I kept on my personal journey. It is difficult to discern exactly what the best choices are when one travels a lot for business as I do. High-end restaurants tend to trumpet their local, organic, and sustainable choices — but what do you do in an airport terminal?

Jim Solomon, chef/owner of Boston’s first certified green restaurant, The Fireplace, sourcing local veggies in Rhode Island.

The second big “aha” came in spring 2011. I was challenged to develop a proposal to make my community more sustainable as part of my Lesley University self-designed Master’s program on leadership in the context of large-scale challenges, such as climate change and urbanization. There were many possibilities, from handing rainwater runoff to fostering more bicycling. I kept returning, however, to food. Food is one of the fundamental elements that knits families and communities together. It is part of everyone’s daily activities. How we grow, prepare, eat, and dispose of food has tremendous impact on personal, public, and environmental health. Best of all, with nearly 20 restaurants and other purveyors of food within a two-block area in my immediate neighborhood, there was a golden opportunity to take individual action to community scale. Why should my journey be a solo one? What if a group of like-minded people could band together to drive broader awareness and change? If it worked, it could also serve as a national model.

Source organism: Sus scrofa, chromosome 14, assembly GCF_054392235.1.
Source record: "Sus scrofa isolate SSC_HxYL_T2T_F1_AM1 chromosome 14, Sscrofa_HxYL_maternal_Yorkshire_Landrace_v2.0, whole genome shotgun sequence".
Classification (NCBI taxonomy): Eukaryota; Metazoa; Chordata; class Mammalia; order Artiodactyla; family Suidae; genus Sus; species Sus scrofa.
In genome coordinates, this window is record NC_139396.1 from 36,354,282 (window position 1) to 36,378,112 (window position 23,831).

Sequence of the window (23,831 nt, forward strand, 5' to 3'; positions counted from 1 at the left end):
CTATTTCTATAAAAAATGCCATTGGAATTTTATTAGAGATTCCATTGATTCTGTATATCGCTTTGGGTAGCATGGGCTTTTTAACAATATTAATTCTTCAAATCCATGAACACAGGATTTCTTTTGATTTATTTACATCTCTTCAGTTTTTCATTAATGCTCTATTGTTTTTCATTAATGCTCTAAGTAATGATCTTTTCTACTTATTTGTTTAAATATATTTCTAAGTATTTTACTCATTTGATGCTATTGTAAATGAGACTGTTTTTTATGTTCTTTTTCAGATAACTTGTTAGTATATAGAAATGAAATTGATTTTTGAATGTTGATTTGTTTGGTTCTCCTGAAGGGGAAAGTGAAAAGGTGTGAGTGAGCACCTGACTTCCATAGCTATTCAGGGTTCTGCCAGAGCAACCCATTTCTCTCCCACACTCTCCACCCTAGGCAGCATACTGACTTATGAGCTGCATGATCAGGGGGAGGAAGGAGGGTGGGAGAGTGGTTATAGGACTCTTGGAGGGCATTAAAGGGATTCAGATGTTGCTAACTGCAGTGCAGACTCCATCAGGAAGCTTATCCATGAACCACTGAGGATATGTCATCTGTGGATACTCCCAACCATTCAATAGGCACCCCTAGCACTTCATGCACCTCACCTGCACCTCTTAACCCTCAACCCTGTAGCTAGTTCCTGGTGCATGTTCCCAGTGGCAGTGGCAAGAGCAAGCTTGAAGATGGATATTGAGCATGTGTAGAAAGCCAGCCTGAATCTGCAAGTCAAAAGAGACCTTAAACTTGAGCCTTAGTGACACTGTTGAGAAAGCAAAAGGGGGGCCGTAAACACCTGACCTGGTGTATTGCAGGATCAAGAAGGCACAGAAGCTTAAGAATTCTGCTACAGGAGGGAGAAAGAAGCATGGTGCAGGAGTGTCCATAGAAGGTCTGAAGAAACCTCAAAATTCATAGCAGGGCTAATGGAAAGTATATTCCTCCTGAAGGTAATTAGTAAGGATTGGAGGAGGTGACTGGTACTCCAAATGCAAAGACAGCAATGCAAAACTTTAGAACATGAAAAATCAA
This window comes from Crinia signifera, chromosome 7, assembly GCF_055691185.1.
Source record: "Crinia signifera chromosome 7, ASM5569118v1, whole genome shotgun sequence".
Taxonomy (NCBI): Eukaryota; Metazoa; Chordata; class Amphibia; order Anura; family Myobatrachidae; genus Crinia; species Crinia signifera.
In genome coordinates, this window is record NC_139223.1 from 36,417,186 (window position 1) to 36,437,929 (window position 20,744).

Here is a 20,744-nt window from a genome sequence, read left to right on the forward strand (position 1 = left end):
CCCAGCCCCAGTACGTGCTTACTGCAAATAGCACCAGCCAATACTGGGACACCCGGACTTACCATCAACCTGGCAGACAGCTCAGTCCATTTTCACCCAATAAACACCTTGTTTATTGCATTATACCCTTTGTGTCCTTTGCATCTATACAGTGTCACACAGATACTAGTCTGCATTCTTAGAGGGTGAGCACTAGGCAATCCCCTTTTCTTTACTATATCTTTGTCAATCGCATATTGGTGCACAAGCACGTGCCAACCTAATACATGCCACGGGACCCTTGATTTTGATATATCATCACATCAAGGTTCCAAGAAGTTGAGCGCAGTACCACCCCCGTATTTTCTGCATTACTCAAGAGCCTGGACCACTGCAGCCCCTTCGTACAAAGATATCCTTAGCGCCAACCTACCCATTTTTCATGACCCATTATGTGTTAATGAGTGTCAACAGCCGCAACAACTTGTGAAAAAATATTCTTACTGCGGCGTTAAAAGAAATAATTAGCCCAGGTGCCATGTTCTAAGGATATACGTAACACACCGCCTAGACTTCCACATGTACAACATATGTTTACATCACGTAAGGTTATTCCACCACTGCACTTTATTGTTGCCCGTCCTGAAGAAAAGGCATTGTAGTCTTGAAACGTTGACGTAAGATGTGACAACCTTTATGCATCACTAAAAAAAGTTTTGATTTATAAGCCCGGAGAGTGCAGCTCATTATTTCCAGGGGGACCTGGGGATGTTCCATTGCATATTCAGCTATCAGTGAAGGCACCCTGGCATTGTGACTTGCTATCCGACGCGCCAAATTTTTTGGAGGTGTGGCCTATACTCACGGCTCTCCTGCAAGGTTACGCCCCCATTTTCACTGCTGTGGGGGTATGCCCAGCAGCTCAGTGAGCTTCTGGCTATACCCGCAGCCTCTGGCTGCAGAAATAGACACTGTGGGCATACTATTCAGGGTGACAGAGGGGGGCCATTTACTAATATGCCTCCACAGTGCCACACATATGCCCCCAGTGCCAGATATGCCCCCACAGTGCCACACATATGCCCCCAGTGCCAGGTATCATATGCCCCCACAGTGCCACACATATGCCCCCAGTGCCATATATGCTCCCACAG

Restaurants use significantly more energy and water than a typical storefront business, such as a bank or barber. They also create a lot of waste – as much as 50,000 pounds of garbage per year according to the Green Restaurant Association (GRA). On most restaurant menus, there is limited information about ingredients, nutrition, or other attributes of the meals we consume. Here, I saw an opportunity.

My community of Washington Square is home to Boston’s first GRA Certified Green Restaurant, The Fireplace. Continue reading

Hospitals Launch Drive To Help Environment, Lower Costs


Ditch Fast Food, Turn Down The Lights,” is the takeaway of this Kaiser Health News story about a new national initiative by hospitals (including Boston-based Partners HealthCare) to be more enviromentally friendly — while also saving money: